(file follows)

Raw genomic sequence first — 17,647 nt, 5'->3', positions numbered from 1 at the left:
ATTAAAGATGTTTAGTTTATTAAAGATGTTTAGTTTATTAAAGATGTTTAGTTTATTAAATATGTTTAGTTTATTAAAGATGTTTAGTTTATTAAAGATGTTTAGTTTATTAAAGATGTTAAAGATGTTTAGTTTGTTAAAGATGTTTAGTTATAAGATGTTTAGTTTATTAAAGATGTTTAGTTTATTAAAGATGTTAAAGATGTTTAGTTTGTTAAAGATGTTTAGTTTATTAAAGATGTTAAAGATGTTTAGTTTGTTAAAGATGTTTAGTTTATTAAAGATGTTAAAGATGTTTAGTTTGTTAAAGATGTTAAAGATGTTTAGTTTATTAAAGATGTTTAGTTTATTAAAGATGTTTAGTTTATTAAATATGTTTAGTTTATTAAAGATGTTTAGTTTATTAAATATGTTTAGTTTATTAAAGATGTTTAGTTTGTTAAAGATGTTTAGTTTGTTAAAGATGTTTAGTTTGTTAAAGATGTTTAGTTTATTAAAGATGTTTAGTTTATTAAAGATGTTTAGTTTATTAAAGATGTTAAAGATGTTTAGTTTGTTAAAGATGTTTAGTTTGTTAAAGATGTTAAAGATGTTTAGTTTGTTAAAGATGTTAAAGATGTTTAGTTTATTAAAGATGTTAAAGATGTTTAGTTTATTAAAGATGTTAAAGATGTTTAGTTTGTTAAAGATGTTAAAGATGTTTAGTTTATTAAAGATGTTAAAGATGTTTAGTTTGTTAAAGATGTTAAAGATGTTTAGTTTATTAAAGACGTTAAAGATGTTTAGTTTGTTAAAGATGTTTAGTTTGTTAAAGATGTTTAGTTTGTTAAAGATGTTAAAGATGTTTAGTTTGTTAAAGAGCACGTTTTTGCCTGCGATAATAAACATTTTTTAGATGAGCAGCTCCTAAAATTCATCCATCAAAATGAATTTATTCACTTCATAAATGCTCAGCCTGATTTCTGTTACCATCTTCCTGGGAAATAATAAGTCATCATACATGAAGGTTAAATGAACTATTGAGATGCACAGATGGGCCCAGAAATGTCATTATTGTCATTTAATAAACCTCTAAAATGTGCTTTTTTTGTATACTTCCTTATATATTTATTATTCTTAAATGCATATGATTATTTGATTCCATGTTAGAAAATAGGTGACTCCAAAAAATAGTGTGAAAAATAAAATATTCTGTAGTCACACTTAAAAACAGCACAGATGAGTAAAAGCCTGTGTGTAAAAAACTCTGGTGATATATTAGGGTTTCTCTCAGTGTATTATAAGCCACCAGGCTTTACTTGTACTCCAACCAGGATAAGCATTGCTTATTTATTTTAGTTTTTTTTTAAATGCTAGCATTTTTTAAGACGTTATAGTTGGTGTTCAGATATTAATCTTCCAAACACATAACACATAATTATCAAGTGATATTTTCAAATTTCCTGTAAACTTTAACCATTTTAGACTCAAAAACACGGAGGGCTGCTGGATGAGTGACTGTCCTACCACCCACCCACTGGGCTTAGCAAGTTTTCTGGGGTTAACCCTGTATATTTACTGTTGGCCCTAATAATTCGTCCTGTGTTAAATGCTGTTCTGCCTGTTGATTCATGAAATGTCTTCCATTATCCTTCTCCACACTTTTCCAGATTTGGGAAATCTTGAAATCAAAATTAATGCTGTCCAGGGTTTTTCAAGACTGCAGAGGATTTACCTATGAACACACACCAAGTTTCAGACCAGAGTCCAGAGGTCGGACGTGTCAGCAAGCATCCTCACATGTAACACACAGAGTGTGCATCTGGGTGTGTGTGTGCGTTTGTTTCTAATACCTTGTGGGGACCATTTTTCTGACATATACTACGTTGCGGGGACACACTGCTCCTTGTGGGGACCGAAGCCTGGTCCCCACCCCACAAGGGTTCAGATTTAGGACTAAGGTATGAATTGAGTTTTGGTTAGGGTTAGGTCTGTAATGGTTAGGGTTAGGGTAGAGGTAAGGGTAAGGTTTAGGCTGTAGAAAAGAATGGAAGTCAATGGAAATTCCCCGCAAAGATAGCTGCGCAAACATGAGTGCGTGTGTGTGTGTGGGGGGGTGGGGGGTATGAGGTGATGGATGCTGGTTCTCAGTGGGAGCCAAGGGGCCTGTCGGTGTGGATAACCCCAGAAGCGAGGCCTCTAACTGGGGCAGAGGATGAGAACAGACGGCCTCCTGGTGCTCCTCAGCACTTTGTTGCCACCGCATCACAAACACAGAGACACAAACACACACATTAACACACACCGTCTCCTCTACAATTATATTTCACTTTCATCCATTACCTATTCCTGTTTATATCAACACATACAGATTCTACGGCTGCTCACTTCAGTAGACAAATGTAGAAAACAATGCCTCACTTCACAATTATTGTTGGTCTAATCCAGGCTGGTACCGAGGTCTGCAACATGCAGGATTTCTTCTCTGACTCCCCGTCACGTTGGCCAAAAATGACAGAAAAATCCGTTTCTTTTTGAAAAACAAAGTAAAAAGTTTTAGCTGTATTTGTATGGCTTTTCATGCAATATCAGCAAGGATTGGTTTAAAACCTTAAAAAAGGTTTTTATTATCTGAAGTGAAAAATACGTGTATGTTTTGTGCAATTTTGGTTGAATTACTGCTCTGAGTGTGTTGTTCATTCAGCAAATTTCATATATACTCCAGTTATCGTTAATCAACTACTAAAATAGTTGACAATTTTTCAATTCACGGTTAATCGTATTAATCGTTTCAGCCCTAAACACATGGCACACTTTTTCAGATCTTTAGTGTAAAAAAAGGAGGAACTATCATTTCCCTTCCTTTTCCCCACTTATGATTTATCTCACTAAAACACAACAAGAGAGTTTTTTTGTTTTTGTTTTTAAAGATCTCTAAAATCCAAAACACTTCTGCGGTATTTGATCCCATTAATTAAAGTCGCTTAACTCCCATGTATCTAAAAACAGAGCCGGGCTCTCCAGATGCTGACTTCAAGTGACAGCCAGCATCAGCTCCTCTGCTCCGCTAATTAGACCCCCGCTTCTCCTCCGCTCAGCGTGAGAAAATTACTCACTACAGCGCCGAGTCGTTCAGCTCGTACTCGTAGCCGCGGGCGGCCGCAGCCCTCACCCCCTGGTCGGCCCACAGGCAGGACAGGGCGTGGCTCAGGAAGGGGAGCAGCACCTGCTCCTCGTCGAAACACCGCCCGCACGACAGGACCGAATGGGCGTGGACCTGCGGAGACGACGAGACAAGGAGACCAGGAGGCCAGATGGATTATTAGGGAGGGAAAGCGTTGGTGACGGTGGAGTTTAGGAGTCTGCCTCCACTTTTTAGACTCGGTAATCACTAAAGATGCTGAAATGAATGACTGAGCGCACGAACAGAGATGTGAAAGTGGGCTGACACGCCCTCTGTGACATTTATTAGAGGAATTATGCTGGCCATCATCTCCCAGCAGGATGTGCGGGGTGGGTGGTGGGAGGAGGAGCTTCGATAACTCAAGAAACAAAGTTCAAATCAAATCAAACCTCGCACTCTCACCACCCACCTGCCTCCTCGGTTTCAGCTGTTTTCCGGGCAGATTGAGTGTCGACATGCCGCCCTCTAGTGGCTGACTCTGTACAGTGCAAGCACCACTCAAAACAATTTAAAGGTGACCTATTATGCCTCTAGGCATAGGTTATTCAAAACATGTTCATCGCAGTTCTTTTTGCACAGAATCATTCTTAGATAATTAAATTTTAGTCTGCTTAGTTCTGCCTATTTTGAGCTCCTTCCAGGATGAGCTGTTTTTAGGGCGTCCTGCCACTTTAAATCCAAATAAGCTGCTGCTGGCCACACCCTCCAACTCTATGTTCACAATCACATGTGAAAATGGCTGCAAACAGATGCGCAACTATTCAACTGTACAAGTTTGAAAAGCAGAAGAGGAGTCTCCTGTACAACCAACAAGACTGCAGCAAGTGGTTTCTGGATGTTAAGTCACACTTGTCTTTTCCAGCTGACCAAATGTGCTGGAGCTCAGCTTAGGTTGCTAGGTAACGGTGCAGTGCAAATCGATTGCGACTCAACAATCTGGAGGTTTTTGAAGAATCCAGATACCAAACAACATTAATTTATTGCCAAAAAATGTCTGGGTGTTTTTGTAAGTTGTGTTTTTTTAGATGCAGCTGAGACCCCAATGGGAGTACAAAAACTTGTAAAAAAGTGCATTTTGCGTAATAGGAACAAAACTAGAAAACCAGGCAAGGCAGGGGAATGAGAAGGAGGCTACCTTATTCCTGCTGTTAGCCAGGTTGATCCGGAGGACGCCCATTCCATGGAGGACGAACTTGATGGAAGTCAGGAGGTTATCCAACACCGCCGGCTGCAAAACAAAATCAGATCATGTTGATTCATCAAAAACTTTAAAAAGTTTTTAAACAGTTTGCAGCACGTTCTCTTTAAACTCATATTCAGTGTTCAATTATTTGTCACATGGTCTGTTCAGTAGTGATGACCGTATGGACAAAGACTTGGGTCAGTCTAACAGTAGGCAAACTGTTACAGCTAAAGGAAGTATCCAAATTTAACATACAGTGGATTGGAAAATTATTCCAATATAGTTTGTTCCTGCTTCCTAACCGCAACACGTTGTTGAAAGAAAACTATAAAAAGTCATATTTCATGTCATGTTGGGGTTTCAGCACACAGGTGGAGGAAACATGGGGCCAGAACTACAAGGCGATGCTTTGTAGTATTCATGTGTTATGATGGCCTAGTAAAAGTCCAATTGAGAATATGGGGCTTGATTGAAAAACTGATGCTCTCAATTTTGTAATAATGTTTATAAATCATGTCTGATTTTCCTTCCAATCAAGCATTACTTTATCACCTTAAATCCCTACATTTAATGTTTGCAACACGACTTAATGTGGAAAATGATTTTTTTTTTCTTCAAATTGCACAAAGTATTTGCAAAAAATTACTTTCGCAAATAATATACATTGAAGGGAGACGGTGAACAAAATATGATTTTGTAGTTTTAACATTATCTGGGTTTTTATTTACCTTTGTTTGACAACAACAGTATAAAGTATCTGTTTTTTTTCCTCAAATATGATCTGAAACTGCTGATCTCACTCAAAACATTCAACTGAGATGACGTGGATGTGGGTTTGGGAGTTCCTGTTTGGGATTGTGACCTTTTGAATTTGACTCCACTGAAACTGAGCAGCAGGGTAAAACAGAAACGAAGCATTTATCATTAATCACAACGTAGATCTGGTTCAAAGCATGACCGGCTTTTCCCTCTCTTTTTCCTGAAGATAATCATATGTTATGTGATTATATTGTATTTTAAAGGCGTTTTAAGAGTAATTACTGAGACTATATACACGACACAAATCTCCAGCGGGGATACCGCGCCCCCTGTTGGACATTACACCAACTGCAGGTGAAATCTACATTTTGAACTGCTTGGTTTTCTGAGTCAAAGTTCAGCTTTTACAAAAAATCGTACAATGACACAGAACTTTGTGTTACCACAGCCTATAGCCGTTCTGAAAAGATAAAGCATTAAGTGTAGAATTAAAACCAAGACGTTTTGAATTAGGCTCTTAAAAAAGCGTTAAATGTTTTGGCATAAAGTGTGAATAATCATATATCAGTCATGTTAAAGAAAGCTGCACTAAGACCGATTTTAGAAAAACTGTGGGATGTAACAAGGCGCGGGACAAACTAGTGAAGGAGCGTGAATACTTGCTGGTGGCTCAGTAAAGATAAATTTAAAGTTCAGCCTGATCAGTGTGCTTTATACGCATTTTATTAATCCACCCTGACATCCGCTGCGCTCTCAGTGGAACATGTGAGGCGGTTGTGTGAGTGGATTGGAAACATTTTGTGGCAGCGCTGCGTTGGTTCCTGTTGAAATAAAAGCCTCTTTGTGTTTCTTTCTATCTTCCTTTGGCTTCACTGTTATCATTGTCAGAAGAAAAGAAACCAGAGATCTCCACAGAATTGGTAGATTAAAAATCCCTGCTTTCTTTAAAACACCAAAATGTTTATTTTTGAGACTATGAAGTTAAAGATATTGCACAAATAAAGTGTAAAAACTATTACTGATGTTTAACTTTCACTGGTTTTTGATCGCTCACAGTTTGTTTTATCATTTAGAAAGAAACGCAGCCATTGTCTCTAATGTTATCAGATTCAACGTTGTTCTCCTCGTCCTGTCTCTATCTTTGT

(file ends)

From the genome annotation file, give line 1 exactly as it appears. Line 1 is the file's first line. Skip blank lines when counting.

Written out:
Raw genomic sequence first — 17,647 nt, 5'->3', positions numbered from 1 at the left: